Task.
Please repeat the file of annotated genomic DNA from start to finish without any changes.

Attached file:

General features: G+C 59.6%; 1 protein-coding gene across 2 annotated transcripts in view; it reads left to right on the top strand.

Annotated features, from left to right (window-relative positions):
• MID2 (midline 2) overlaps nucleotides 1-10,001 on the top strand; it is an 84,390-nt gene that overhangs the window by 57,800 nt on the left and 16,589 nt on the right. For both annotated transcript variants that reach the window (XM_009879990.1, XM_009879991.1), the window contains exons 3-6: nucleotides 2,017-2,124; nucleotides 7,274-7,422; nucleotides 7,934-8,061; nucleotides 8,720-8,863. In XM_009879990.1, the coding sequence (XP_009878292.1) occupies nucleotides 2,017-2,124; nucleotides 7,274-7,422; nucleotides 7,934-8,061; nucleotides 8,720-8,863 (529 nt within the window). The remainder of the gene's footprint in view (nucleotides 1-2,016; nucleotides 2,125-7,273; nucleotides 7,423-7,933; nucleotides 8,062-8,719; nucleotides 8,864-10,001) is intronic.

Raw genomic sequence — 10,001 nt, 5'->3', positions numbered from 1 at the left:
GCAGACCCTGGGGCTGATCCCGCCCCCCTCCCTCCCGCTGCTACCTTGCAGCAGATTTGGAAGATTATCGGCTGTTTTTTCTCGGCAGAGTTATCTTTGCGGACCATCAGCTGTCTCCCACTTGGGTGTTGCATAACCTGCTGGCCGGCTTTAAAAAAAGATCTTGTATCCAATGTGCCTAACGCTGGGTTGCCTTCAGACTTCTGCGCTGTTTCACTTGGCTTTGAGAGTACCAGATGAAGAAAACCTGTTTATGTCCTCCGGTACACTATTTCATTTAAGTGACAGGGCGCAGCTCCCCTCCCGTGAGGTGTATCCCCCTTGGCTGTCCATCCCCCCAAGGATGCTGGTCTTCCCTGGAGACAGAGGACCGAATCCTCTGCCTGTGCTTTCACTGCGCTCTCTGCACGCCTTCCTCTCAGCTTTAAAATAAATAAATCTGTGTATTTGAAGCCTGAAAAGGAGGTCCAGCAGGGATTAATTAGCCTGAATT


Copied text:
General features: G+C 59.6%; 1 protein-coding gene across 2 annotated transcripts in view; it reads left to right on the top strand.

Annotated features, from left to right (window-relative positions):
• MID2 (midline 2) overlaps nucleotides 1-10,001 on the top strand; it is an 84,390-nt gene that overhangs the window by 57,800 nt on the left and 16,589 nt on the right. For both annotated transcript variants that reach the window (XM_009879990.1, XM_009879991.1), the window contains exons 3-6: nucleotides 2,017-2,124; nucleotides 7,274-7,422; nucleotides 7,934-8,061; nucleotides 8,720-8,863. In XM_009879990.1, the coding sequence (XP_009878292.1) occupies nucleotides 2,017-2,124; nucleotides 7,274-7,422; nucleotides 7,934-8,061; nucleotides 8,720-8,863 (529 nt within the window). The remainder of the gene's footprint in view (nucleotides 1-2,016; nucleotides 2,125-7,273; nucleotides 7,423-7,933; nucleotides 8,062-8,719; nucleotides 8,864-10,001) is intronic.

Raw genomic sequence — 10,001 nt, 5'->3', positions numbered from 1 at the left:
GCAGACCCTGGGGCTGATCCCGCCCCCCTCCCTCCCGCTGCTACCTTGCAGCAGATTTGGAAGATTATCGGCTGTTTTTTCTCGGCAGAGTTATCTTTGCGGACCATCAGCTGTCTCCCACTTGGGTGTTGCATAACCTGCTGGCCGGCTTTAAAAAAAGATCTTGTATCCAATGTGCCTAACGCTGGGTTGCCTTCAGACTTCTGCGCTGTTTCACTTGGCTTTGAGAGTACCAGATGAAGAAAACCTGTTTATGTCCTCCGGTACACTATTTCATTTAAGTGACAGGGCGCAGCTCCCCTCCCGTGAGGTGTATCCCCCTTGGCTGTCCATCCCCCCAAGGATGCTGGTCTTCCCTGGAGACAGAGGACCGAATCCTCTGCCTGTGCTTTCACTGCGCTCTCTGCACGCCTTCCTCTCAGCTTTAAAATAAATAAATCTGTGTATTTGAAGCCTGAAAAGGAGGTCCAGCAGGGATTAATTAGCCTGAATT